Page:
Eleanor Roosevelt - The
December 17, 1954; Brandeis University, Massachusetts
"You hear people say, "Why hasn't the United Nations done this or
that?" The United Nations functions just as well as
the member nations make it function, and no better or worse. And so the
first thing to look at is, I think, the kind of machinery that was set
up, and what it was meant to do. Now we have to go back in our minds to
the time when the Charter was first planned. At that time the war was
not over, and this was a dream, and everybody accepted it as a dream - an idea to set up an
organization, the object of that organization being
to keep peace.
Great areas of the world knew what it was like to have war on
their doorsteps. We did not know what it was like, either to be occupied or
to be bombed. That experience has made such a difference to many nations. I think we need to use our imaginations, because
we really have to understand what the nations felt, what they feel today
- where they actually were occupied or had great destruction within
their own lands. They had co-operated during the war; they believed that they
were going to go on co-operating after the war.
That was one of the great myths of the centuries. They also believed that this organization they were setting up was to be an organization to maintain peace, not to make peace. Peace was going
to be made, and then this organization would help to maintain
What happened, of course, was that peace has never been found. And so this organization, which was not set up to meet certain questions, has had questions brought to it that were not in mind at the beginning. But talk can have great value; you have to think of it as a bridge.
You have to think of the General Assembly as a
place where bridges are built between peoples.
We in the United States are an impatient people. We want to see
results tomorrow. I am not sure sometimes that it isn't the people who can
outwait the other people, who have the advantage.
Frequently, moving too fast can set you back. People are meeting in the United Nations that come from backgrounds where there have been certain customs and habits for generations. Some people grow impatient of these. We might think occasionally that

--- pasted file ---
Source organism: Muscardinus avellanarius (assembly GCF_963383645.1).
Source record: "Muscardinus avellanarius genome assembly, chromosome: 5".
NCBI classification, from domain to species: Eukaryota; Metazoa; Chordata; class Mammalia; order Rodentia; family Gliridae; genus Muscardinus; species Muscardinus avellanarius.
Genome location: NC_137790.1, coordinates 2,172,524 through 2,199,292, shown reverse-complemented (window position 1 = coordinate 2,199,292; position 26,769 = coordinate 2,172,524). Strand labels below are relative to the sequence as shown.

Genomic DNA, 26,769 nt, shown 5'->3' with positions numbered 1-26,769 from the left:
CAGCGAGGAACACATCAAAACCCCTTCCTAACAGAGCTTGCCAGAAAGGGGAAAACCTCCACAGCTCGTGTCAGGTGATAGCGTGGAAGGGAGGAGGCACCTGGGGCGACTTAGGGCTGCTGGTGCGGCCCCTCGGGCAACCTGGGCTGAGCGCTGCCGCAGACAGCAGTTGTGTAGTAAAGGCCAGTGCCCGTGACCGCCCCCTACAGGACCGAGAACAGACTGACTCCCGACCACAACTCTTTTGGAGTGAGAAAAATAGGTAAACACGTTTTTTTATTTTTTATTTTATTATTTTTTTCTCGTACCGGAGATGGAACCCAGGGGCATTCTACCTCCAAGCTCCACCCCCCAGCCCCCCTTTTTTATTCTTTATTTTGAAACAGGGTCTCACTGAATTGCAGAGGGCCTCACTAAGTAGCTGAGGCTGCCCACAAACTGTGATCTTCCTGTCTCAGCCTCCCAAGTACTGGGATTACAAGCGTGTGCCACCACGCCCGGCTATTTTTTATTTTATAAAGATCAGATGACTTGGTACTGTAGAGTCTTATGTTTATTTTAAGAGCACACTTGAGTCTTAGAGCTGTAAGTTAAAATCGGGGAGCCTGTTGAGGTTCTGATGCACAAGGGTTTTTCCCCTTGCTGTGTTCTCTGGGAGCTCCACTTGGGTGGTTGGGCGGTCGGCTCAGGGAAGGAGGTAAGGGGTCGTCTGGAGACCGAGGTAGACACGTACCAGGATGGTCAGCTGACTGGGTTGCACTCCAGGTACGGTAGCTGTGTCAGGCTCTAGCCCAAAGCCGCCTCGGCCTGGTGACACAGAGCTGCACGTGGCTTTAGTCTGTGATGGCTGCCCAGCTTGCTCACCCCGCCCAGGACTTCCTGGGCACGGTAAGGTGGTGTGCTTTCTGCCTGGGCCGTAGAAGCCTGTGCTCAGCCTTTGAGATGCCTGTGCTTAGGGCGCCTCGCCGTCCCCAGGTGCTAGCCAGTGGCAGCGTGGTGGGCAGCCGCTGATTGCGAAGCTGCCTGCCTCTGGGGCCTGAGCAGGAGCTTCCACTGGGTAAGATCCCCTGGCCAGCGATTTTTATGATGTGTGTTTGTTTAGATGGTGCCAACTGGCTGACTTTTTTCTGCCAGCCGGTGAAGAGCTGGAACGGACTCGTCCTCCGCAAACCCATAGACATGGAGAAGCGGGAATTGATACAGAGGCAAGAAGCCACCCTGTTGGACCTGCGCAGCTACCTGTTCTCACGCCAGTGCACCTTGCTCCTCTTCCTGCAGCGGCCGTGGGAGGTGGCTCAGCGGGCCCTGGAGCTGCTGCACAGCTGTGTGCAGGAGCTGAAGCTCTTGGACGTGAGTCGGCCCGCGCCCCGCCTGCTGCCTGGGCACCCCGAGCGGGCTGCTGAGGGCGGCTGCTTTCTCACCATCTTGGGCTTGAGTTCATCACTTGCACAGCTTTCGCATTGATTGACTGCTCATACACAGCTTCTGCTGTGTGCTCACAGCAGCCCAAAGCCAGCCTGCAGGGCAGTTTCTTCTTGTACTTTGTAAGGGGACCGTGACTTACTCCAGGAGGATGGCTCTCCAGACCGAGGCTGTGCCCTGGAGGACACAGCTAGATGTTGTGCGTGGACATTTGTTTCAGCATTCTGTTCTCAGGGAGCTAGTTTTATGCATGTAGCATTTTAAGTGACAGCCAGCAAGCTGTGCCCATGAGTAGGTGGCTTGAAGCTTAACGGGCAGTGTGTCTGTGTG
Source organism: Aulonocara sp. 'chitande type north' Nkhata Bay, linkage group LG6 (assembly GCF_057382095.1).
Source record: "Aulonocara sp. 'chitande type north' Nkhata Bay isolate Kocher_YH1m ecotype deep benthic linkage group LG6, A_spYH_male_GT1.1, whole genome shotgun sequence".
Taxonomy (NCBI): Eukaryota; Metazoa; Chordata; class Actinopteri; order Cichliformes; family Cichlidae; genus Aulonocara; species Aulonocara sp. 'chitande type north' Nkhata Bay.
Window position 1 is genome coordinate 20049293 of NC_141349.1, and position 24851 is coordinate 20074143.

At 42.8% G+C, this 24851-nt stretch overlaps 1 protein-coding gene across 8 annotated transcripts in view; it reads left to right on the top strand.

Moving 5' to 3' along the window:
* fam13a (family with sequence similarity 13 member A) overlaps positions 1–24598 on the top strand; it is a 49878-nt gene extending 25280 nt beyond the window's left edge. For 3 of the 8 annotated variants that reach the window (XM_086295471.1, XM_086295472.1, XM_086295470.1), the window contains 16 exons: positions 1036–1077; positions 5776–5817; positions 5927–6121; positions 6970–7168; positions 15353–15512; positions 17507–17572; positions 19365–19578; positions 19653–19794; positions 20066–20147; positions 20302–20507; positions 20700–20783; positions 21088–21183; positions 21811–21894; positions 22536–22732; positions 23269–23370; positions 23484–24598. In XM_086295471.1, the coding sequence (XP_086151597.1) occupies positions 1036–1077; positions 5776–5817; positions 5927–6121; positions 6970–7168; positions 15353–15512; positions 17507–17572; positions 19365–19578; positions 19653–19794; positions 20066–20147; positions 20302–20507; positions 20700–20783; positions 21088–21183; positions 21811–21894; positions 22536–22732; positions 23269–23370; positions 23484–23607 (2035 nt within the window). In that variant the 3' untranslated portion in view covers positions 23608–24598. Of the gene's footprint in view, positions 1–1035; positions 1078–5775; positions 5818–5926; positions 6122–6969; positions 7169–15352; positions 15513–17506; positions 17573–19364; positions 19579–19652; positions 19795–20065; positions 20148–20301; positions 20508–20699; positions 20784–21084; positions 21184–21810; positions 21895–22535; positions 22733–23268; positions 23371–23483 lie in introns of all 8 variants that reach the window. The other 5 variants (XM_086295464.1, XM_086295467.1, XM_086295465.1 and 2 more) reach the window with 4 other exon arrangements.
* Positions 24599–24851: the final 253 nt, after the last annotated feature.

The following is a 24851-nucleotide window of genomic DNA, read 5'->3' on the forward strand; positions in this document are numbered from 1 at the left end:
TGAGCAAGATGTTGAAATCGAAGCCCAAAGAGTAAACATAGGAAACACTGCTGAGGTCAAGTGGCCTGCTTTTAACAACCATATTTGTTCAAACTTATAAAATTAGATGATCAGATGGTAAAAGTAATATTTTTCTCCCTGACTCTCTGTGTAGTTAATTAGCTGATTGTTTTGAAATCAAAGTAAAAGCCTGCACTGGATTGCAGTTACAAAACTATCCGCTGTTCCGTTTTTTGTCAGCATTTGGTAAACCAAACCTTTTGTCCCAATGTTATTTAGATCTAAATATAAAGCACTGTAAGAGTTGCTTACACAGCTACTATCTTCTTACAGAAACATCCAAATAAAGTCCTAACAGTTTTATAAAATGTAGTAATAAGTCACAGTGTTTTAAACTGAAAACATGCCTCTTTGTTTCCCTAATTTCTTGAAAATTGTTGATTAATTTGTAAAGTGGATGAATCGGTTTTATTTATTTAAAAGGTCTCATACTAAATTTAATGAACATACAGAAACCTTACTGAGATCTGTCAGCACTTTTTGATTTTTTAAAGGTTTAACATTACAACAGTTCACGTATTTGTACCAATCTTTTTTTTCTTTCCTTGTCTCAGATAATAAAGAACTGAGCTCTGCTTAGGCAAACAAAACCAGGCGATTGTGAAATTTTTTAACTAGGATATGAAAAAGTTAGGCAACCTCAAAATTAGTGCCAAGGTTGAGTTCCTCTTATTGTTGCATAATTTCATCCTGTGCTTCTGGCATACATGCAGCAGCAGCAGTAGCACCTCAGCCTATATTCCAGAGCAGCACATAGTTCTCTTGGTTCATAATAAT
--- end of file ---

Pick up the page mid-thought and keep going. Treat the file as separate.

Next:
other people find their way the best, and not our
way. There are things we can learn from other people. You must have as a
basis to all understanding, the willingness to learn and the willingness
to listen. Even though we have difficulties through having the Soviets
as apart of the organization, just remember that it may be a very good
That is the
bridge - if ever a time comes when there is a crack and we can
perhaps meet people of another country, a Soviet or a
satellite, it may be
the one real way of increasing understanding. At the present time, they use the United Nations as a platform to boast about what they achieve. What they are told to say, they have to say, just exactly as they are told to say it. It must be hard to be that much of a slave. Their government wants to reach their own people; a speech made by a Soviet delegate is reported in full in the Soviet press. No answer is ever reported. These things are real difliculties.
When we look upon the failures in the United Nations, we should
not be disheartened, because if we take the failure and learn, eventually we
will use this machinery better and better. We will also learn one
important thing, and that is, no machinery works unless people make it
work. And in a democracy like ours, it is the people who have to tell
their representatives what they want them to do. And it is the acceptance
of individual responsibility by each one of us that actually will make
the United Nations machinery work. If we don't accept that, and if we don't
do the job, we may well fail - but it lies in our hands. And I think
that is the main thing for us to remember today.
We are the strongest nation in the world. We, whether we like it
or not, are the leaders. And we lead not only in military and economic
strength, but we lead in knowing what are our values, what are the things
we believe in, and in being willing to live up to them, and being willing
to accept the fact that living up to them here, we help ourselves, but we
also help the world."